The owner of MoviePass plunges after proposing a reverse-stock split to avoid being kicked out of the Nasdaq

  • MoviePass owner Helios & Matheson plunged to a new low after proposing a reverse-stock split.

  • The move could help the company maintain Nasdaq's minimum $1 share price and avoid delisting.

  • "The failure of stockholders to approve this Proposal 3 could have serious adverse effects on the Company and its stockholders," the company said in a regulatory filing.

  • Follow HMNY's stock price in real-time here.

Shares of Helios & Matheson, the parent company of the MoviePass subscription service, fell more than 30% to an all-time low of $0.29 early Wednesday after announcing a reverse-stock split that could save it from being delisted by the Nasdaq stock exchange.

In a regulatory filing out Tuesday evening, the company announced a special shareholder meeting to convene in July in order to vote on four proposals to shore up the company's valuations to Nasdaq's standards.

According to Nasdaq's listing rules, a company must maintain a share price above $1.00 — a level HMNY's stock has not seen since May. The sell-off, a 98% plunge in just seven months from a record high of $32.90, has come as Wall Street remains concerned about the company's financial stability.

A reverse-stock split, like the one HMNY has proposed, could help shore up its share price above the minimum. The company wants to consolidate shares anywhere from 1-for-2 up to 1-for-250, which would raise individual share prices by whichever multiple the company eventually chooses.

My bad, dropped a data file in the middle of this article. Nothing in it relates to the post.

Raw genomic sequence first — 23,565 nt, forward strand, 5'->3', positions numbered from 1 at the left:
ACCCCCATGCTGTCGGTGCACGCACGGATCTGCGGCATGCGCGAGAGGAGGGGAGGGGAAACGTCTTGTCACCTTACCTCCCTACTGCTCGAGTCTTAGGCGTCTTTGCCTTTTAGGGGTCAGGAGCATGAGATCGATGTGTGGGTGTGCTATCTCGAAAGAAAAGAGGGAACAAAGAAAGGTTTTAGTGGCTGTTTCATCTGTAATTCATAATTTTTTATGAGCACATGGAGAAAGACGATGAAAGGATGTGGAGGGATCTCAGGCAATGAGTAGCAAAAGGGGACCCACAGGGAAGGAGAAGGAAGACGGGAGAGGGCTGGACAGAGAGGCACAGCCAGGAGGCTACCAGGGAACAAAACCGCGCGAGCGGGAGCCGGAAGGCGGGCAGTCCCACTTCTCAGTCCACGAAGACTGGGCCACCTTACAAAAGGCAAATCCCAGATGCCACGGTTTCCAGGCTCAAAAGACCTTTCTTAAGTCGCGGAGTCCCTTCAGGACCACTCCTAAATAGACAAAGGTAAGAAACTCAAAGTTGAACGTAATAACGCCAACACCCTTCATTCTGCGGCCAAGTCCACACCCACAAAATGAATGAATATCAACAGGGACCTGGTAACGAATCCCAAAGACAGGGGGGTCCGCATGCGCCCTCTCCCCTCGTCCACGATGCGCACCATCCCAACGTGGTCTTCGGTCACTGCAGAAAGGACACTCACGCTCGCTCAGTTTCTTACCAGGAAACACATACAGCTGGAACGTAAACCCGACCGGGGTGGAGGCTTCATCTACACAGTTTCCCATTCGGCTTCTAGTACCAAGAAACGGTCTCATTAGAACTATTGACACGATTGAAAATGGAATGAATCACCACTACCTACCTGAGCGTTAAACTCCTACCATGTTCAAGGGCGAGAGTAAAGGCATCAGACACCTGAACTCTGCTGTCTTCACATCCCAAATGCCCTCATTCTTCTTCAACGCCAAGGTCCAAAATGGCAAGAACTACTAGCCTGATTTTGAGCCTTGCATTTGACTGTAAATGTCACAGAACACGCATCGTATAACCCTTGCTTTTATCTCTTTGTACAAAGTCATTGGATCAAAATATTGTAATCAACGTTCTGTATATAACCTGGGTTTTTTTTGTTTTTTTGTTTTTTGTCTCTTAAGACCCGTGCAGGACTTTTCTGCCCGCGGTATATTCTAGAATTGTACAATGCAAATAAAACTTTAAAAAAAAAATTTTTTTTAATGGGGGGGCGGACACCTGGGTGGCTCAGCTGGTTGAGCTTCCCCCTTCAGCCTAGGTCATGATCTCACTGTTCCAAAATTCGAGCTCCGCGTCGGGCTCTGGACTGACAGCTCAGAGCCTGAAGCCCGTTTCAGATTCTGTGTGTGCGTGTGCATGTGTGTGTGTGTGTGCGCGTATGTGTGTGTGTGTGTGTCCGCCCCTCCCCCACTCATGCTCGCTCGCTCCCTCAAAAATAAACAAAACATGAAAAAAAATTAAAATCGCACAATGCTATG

"The failure of stockholders to approve this Proposal 3 could have serious adverse effects on the Company and its stockholders," HMNY said in the proposal.

Besides the stock split, investors will also be voting to approve new financing notes from January, a share increase, and to change the minimum number of shareholders required to form a quorum.

Despite hemorrhaging cash and racking up a deficit of $150 million on to its latest SEC filing, HMNY maintains that a $300 million "equity line of credit" can sustain it for at least a year — something analysts aren't convinced of quite yet.

There are also worries of encroaching competition from other subscription services. AMC plans to offer its own product that allows moviegoers to see three screenings per week for $20 every month. It will launch June 26.

Last week, the company said MoviePass had reached the 3 million subscriber milestone, and was now accounting for roughly 5% of all movie tickets soon.

Do you have information about MoviePass or other competing subscription services? Get in touch with this reporter here.

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